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Author Topic: The Incredible Shrinking Hard Drive
Crono
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I've noticed on several of my computers that my hard drive seems to be smaller than it used to be. For example, one of my hard drives is supposed to be 40 GB. Over time, it seemed to get smaller, and it's now only about 37 GB. That's still big enough for me, but I'm wondering what causes this to happen.

I've seen it on floppy disks as well. The typical size of a floppy disk is 1.44 MB, but I have seen some that are down to 1.1 MB.

I would guess that frequent use causes the disks to shrink, but what exactly could make a disk get smaller? More importantly (and this is something that men have probably been wanting to know for some time), is there anything that can be done to stop or prevent the shrinkage?

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Posts: 293 | From: Nashville, TN | Registered: Dec 2003  |  IP: Logged | Report this post to a moderator
Miles Invictus
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Keep in mind that a gigabyte is actually something like 1,073,741,824 bytes, whereas advertisers round that to an even 1,000,000,000 bytes, which is 93% of what computers count it as. 93% of 40gb is approximately 37gb, so it's entirely possible you've always had the same amount of space, but never noticed the discrepancy before.

Of course, it's also possible that the hard drive or floppy disk has damaged clusters, which will reduce the available space (though I'm not sure if the reduction will be noticed by the computer until a diagnostic is ran).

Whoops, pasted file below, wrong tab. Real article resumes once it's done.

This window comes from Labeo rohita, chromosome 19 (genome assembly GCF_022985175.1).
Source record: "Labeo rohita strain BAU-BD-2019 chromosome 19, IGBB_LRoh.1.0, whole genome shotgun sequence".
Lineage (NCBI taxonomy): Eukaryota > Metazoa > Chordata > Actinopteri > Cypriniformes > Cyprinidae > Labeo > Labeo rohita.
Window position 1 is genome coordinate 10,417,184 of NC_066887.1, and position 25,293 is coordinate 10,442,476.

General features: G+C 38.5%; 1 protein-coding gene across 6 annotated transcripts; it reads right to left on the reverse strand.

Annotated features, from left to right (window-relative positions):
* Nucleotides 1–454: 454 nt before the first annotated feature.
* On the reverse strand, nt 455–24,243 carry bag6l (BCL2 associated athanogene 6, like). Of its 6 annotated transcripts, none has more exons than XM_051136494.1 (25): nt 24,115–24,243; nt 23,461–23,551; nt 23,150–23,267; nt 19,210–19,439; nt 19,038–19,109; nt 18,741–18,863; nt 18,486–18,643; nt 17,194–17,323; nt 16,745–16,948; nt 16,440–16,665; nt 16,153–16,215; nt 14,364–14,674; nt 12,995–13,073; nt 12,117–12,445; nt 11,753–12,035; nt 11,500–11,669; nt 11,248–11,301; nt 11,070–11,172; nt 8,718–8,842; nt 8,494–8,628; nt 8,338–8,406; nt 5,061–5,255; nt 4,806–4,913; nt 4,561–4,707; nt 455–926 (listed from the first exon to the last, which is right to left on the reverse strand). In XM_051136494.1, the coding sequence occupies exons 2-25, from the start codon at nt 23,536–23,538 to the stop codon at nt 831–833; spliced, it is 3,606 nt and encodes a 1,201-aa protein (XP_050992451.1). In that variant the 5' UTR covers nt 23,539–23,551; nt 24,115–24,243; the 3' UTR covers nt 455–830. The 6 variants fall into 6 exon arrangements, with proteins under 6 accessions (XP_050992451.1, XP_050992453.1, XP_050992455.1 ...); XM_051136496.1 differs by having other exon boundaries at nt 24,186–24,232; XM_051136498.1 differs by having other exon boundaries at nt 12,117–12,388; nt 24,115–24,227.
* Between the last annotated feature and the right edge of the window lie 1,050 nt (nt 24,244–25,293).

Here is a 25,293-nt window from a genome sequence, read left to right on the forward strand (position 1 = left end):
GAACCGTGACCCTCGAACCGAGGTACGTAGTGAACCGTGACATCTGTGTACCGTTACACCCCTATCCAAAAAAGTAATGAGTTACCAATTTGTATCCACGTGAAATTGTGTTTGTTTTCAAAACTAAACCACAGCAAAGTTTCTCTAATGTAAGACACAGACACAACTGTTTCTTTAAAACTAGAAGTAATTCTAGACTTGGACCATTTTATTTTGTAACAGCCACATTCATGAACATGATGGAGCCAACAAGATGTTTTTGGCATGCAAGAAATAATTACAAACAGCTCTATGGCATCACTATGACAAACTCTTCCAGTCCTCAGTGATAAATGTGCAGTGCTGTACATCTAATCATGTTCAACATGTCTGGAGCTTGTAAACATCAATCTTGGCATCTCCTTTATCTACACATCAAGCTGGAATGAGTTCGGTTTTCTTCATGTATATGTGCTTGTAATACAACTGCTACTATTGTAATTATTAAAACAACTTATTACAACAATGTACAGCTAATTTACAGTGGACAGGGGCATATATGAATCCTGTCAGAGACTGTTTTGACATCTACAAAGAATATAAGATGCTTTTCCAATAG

The best way I can think of to prevent shrinkage is to take care of your equipment -- store your floppies in dust-proof containers, keep strong magnets away from your computer, make sure your hard drives are secured to their frames, allow proper ventilation in your case, and so on.

Posts: 236 | From: Iowa | Registered: Sep 2005  |  IP: Logged | Report this post to a moderator
Crono
Deck the Malls


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I thought that the discrepency between an actual gigabyte and an advertised gigabyte might be the problem as well, but I have definitely noticed that the size of the disk is shrinking.

This might simply be normal wear and tear on the disk. I thought that I took good care of my hard drives, but there might be something wrong with them after all.

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Posts: 293 | From: Nashville, TN | Registered: Dec 2003  |  IP: Logged | Report this post to a moderator
me, no really
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A drive also loses capacity when it is formatted. The system adds all the necessary system files, and other format information. This takes space. When the system quotes the size of the drive, it quotes the amount of room available to store files - which is the unformatted size minus the space taken by the format. Hence a 40GB (unformatted) drive will be a bit less once formatted.

me

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Posts: 831 | From: Brisbane, Australia | Registered: Jun 2005  |  IP: Logged | Report this post to a moderator
   

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